I’ve always preferred early mornings to late nights. My bunk-mates at sleep away camp loathed the fact that as soon as reveille sounded, I flew out of bed to start the day. Sometimes I even preempted the bugle. Not much has changed; I am often up before my alarm buzzes. This I surely inherited from my father, who used to walk to work so that he could enjoy the city that never sleeps when it was, in fact, sleeping. He visited his patients and caught up on administrative tasks before colleagues arrived. And he even enjoyed a quiet bagel with jam. All within the wee hours of the morning.

Morning hours inspire some of my most productive thinking as well. As such, this week I have been considering the power of genetics– particularly how a child is like a parent in certain habits. From morning activity to homework trends, the patterns are striking! And a little frightening as well.  Let’s discuss that nagging issue of homework.

My second grader was slammed with a shocking homework expectation. OK, perhaps that’s some projection. She tackled it like a champ, but I am still reeling. Perhaps it’s a difference in school curricula or maybe it’s just growing a year older, but times they are a changing! This week one assignment addressed concepts such as several significant amendments in US voting history, the discrepancy between the millions of people who could or did vote from one election year to the next, and the right to choose to vote or not. It was more than a little sophisticated. The final question asked whether she would vote this year if she were 18 years old. Her simple answer: No. It was actually more of a hummpppfff. But I told her that her answer was fine, just that she had to give an explanation as to why not. This is what she wrote in haste:  It would take to (sic) long.

There you have it. My child says it like it is, without flowering BS and with some very questionable penmanship. But she unabashedly makes her opinions known.  I tried to make sense of this– the genetics behind her resistance to homework and, moreover, conformity. Then it struck me– on a run this week– that I know the exact origins of this particular characteristic. Without naming names, I’ll just say that one parent in this household doesn’t register to vote. It’s not a particularly political statement or even a strong dislike of presidential choices. Rather, this parent abstains from voter registration in order to avoid jury duty! Right now you’re either horrified or envious…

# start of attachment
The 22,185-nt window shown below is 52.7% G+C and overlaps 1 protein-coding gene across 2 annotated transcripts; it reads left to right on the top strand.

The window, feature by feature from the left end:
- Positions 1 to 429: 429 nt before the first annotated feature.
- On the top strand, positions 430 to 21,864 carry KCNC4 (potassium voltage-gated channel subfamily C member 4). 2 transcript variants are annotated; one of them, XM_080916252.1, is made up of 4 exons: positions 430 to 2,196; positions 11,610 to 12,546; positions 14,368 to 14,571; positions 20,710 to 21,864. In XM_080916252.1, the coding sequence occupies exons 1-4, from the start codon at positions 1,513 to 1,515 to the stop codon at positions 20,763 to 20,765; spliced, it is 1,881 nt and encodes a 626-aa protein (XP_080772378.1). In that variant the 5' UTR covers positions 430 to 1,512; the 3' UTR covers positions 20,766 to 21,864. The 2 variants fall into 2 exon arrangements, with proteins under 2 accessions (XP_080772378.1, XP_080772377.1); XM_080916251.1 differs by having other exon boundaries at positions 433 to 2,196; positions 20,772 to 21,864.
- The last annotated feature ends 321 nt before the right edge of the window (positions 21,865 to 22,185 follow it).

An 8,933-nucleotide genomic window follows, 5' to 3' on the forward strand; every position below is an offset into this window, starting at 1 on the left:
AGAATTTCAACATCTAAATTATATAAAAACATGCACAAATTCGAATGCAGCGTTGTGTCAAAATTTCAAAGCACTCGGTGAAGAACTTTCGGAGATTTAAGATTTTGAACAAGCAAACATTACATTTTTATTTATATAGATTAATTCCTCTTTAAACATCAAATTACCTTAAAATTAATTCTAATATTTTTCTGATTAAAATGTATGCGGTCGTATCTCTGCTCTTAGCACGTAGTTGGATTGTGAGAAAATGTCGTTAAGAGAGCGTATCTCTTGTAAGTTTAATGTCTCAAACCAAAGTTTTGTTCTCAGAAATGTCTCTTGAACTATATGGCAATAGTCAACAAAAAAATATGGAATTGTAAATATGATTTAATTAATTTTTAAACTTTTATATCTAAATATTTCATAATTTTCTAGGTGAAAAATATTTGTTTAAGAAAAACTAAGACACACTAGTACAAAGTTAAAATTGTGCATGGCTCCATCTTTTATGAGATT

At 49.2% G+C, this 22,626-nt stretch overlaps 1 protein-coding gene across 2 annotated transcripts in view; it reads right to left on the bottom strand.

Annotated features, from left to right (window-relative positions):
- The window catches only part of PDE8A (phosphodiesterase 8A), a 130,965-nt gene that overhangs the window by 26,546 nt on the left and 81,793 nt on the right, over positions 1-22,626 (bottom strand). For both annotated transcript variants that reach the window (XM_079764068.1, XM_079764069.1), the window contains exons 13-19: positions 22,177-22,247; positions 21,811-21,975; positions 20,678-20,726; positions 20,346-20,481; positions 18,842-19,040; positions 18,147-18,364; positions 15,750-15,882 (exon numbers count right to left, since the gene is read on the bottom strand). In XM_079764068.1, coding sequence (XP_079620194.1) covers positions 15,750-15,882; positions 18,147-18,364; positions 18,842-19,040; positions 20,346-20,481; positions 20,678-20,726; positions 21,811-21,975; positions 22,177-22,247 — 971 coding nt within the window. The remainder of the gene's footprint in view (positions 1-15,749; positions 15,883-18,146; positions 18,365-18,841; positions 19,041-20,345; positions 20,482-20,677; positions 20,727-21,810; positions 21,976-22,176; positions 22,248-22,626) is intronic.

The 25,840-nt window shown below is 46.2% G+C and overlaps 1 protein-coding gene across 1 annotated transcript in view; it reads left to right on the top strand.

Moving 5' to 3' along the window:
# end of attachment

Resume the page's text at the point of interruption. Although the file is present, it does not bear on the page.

Back to a less polarizing subject matter than homework, politics and civic duty. Who knows what combination of timing and temperature and marine layer contributes to the phenomenal scene of the other morning, but I won’t be the one who calculates it.  I will, however, chase that sunrise so that when I see it again I will have my camera/phone ready to document it for you. In the meantime, the photo above and below will have to suffice– just another dawn from beginning to end of my run. And one last contemplation:  My dad would have loved that sunrise.

Where One Road Ends

My maiden bike voyage was a success in that I figured out  pretty quickly where my route ended. Sunday morning was a perfect time to bust out my bike, brush off the cobwebs (and, yes, some sweat and snot left over from my last triathlon two summers ago) and begin to explore the California roads. I decided to head west along a popular paved road that runs along side one of the smaller freeways, thinking I would arrive at the ocean. A few miles down, however, the road ended. Abruptly at that. Sometimes, I suppose, we have to find our limitations before we can rise above them.

This particular route I will try again by foot when it’s time to increase long run distances (there are plenty of half-marathons to choose from out here). So, the next morning I took the same path, but this time to the east. It was uphill practically the whole way out, which of course meant a pretty quick ride back. I had only a small taste of the adventures of ahead of me.

My bike provides a certain freedom. I can go further than by foot, and much more slowly than by car. I’m therefore able to appreciate my surroundings and can explore them on a more intimate level. In high school I was extremely fortunate to tour several European countries by bike, carrying only what would fit in pannier bags. It was an unforgettable experience– and I recently found my photo album from that trip. If you’re lucky I might even show it to you! Several years later when I lived in England, I brought my first road bike with me. I logged countess miles around English farmlands on some pretty dicey roads– on the opposite side nonetheless. I sold it there before returning to the States, when I bought a great road bike that I had fitted for doing triathlons. That bike lasted until after my second child was born, and it’s now semi-retired in Colorado.

My current ride is sleek and fast, a road bike that I’m sure has not yet been taken to its potential. Perhaps on these beautiful, pot-hole-free California roads I will find my speed. I plan to add to my Bucket List locating some women’s group rides. And I ought to practice changing my own tires. After all, the road ends even more abruptly if you flat.